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Misfits Funding Round Brings Valuation to $1.1 Billion

Company will use proceeds to expand its area of operation Misfits Market Inc., an online grocer specializing in delivering food that would otherwise be wasted, completed a $200 million financing round.

The company is now valued at $1.1 billion, according to a source familiar with the matter who asked not be named because the valuation is private. The Round C funding was co-led by Accel and D1 Capital Partners. Existing investors, including Valor Equity Partners, Greenoaks Capital, Sound Ventures and Third Kind Venture Capital, also participated, Misfits announced on Wednesday.

The company offers food that would otherwise go to waste, often for cosmetic reasons, at discounted prices. Its offerings range from fresh, organic fruit and vegetables to snacks and spices. Unlike other online grocers, Misfits focuses on suburban and rural markets instead of urban ones. It sees low prices as a core part of its sales pitch.

The business has been boosted by the pandemic as more shoppers avoid grocery stores and order food online instead. Abhi Ramesh, founder and chief executive officer of Misfits, said that at one point, the trend was so pronounced that the company for a time had to stop accepting new customers. By the end of April 2020, it had a nearly 100,000-person wait list. It took until early June for the list to be cleared.

Overall, the pandemic sparked a quintupling of active customers and order volumes last year, and the company shipped to more than 400,000 customers across the country.In an interview, Ramesh said he doesn’t expect to see that kind of overnight spike again, but that core metrics are being sustained: Shoppers are returning with the same frequency and baskets are staying the same or even growing.

“We’ve seen a structural shift in buying food online,” he said.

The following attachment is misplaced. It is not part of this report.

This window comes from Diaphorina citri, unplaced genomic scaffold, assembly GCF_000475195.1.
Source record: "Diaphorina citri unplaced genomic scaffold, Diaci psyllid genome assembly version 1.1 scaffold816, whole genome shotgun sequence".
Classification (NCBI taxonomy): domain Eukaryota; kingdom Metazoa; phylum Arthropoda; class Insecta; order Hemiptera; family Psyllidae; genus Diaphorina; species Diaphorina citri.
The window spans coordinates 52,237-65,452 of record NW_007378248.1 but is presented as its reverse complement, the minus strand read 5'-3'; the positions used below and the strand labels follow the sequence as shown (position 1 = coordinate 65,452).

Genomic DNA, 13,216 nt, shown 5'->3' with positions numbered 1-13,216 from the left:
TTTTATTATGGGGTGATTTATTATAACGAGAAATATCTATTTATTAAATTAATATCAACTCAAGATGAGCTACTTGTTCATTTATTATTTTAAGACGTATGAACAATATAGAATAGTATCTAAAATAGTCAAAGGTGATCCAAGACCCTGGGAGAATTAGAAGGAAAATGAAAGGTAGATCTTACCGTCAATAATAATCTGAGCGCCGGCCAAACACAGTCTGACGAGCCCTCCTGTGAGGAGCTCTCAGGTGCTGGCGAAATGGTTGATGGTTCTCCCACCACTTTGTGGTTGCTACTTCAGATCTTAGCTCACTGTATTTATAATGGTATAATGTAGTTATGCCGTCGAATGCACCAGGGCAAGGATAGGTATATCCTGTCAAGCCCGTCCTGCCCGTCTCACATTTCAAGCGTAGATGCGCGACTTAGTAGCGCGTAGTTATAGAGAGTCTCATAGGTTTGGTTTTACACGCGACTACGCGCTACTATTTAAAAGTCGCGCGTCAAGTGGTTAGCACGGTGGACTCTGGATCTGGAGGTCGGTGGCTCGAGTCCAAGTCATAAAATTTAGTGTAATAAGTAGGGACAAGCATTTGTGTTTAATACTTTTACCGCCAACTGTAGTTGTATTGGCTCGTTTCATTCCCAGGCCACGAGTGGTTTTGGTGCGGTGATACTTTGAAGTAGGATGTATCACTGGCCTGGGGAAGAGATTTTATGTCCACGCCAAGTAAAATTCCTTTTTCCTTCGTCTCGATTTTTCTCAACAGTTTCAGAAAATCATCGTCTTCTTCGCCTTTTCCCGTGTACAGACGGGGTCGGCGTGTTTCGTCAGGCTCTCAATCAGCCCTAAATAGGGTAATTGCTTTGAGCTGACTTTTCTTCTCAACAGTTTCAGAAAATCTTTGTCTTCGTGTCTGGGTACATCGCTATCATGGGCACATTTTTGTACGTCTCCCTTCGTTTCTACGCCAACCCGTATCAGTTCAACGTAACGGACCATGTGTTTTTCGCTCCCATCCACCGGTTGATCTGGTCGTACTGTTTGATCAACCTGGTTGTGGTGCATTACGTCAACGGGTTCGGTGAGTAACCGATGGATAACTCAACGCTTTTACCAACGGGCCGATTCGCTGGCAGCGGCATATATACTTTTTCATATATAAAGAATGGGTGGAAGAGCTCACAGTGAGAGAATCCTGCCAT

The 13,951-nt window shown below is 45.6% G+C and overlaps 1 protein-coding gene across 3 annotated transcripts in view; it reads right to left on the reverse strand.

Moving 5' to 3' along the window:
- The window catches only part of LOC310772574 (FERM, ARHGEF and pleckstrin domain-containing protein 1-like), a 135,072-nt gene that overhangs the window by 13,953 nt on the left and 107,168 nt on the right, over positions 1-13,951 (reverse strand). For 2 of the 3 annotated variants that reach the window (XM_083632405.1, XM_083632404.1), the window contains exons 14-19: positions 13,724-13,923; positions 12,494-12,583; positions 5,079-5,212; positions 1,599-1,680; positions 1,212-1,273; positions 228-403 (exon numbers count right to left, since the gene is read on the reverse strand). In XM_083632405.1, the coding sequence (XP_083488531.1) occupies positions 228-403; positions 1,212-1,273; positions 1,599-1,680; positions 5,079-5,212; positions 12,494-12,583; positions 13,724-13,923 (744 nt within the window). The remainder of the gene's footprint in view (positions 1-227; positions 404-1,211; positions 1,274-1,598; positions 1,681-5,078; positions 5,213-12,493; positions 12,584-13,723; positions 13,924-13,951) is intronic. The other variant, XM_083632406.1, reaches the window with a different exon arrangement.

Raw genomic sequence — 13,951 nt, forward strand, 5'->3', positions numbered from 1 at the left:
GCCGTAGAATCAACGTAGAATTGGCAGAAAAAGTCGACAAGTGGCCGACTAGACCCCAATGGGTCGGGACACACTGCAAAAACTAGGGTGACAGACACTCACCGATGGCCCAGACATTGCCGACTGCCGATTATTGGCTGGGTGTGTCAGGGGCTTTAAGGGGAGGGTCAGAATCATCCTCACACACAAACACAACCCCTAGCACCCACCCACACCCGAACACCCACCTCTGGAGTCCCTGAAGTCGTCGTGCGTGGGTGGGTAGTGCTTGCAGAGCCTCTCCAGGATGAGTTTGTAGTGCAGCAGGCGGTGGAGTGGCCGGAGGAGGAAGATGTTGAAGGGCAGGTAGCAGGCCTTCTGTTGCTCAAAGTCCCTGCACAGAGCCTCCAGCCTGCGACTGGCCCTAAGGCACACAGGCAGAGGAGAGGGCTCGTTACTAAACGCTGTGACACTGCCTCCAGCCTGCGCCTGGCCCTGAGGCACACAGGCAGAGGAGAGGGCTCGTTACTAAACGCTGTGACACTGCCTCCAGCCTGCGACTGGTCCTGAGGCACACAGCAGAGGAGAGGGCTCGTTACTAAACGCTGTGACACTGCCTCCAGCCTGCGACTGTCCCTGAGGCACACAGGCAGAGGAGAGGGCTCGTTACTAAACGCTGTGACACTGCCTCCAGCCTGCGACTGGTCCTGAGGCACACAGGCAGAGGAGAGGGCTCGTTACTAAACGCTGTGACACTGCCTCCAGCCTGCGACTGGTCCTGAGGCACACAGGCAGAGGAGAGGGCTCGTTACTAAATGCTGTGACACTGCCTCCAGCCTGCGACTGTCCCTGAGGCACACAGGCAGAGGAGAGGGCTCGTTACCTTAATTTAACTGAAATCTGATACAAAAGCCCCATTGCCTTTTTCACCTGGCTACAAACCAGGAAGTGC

‘Changed Forever’

Investor Accel agrees with that assessment. Ryan Sweeney, a partner at Accel and a new member of the Misfits board of directors, said that the way people buy groceries “is changed forever.”

But while there’s plenty of demand for delivery services, there isn’t a lot of room for error, he added. “Grocery and food are thin-margin businesses and you need to be able to execute,” Sweeney said. He opted to back Ramesh and his team because of their ability to pull off the logistics.

Misfits will use the new funds to expand in the U.S., including with a new warehouse in Fort Worth, Texas. The goal is to offer 100% coverage in the lower 48 states, Ramesh said. It will also add new product categories and grow its procurement teams and technological capabilities.

Grocery delivery services have boomed over the last year. Instacart Inc., which delivers goods from grocery chains and other stores in much of the U.S., hit a $39 billion valuation recently. Among smaller operators, Imperfect Foods Inc., which like Misfits says it reduces food waste by selling produce that was rejected for cosmetic reasons, reported a revenue run rate of $500 million for 2020. Another competitor, Good Eggs Inc., more than doubled its customers last year.

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